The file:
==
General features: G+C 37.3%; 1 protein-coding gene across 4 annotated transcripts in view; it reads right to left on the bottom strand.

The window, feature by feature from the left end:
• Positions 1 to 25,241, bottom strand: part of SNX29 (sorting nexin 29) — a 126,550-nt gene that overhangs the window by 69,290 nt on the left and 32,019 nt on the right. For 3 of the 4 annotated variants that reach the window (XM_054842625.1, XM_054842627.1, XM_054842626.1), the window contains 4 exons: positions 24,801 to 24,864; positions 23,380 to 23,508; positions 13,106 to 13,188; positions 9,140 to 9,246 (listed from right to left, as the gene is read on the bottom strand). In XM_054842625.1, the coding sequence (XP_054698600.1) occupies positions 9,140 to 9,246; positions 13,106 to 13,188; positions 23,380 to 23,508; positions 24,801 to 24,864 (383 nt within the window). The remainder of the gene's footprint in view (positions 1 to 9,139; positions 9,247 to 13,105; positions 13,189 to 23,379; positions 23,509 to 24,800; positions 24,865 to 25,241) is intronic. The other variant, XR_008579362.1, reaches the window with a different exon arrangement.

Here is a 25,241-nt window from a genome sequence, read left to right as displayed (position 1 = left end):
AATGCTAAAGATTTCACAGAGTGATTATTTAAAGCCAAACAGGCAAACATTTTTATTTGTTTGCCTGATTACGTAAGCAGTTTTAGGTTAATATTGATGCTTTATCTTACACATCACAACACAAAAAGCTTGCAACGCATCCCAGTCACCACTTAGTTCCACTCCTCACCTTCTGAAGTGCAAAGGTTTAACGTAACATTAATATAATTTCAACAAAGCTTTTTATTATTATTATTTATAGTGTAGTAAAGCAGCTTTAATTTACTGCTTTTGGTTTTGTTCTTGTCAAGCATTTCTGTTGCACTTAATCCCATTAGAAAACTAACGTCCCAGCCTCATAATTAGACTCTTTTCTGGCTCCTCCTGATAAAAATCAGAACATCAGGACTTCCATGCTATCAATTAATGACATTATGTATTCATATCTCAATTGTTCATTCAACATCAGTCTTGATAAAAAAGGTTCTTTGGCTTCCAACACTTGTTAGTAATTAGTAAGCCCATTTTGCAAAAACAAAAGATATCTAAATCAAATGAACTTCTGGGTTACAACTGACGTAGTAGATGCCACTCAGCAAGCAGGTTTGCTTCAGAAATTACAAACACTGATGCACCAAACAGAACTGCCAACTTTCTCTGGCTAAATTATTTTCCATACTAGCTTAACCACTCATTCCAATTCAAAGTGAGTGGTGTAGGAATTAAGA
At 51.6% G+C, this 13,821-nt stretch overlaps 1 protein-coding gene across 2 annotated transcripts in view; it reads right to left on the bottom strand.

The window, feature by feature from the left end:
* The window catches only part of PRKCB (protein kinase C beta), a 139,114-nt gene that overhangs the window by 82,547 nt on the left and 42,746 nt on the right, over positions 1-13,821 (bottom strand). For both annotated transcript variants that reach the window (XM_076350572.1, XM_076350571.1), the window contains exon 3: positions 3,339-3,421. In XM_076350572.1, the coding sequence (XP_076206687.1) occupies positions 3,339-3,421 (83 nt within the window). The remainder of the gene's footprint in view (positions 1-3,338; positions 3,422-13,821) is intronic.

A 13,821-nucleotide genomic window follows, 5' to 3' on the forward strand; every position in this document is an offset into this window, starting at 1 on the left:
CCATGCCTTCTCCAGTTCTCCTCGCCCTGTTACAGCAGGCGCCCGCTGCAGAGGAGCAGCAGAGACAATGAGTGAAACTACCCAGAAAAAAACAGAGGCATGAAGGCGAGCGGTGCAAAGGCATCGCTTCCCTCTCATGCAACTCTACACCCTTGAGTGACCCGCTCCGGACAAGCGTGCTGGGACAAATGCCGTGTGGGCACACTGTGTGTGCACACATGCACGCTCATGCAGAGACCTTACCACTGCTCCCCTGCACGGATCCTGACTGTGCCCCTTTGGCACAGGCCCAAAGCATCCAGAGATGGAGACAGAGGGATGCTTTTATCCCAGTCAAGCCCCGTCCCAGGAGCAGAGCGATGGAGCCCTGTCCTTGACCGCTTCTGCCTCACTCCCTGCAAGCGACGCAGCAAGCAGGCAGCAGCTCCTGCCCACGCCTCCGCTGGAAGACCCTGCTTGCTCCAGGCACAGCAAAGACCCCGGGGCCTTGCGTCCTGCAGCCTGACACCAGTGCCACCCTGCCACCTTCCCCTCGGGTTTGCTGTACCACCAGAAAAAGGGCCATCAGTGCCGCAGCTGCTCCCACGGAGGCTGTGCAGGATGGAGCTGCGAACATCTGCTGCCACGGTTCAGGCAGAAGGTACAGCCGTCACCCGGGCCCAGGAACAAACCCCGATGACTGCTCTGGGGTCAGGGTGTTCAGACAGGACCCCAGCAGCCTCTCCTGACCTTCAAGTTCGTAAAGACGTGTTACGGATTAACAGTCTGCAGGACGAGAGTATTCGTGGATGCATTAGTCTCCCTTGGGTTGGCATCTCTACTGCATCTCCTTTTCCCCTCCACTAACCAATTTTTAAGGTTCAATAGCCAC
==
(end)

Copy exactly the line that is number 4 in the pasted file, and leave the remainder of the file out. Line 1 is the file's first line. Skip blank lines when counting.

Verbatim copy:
Here is a 25,241-nt window from a genome sequence, read left to right as displayed (position 1 = left end):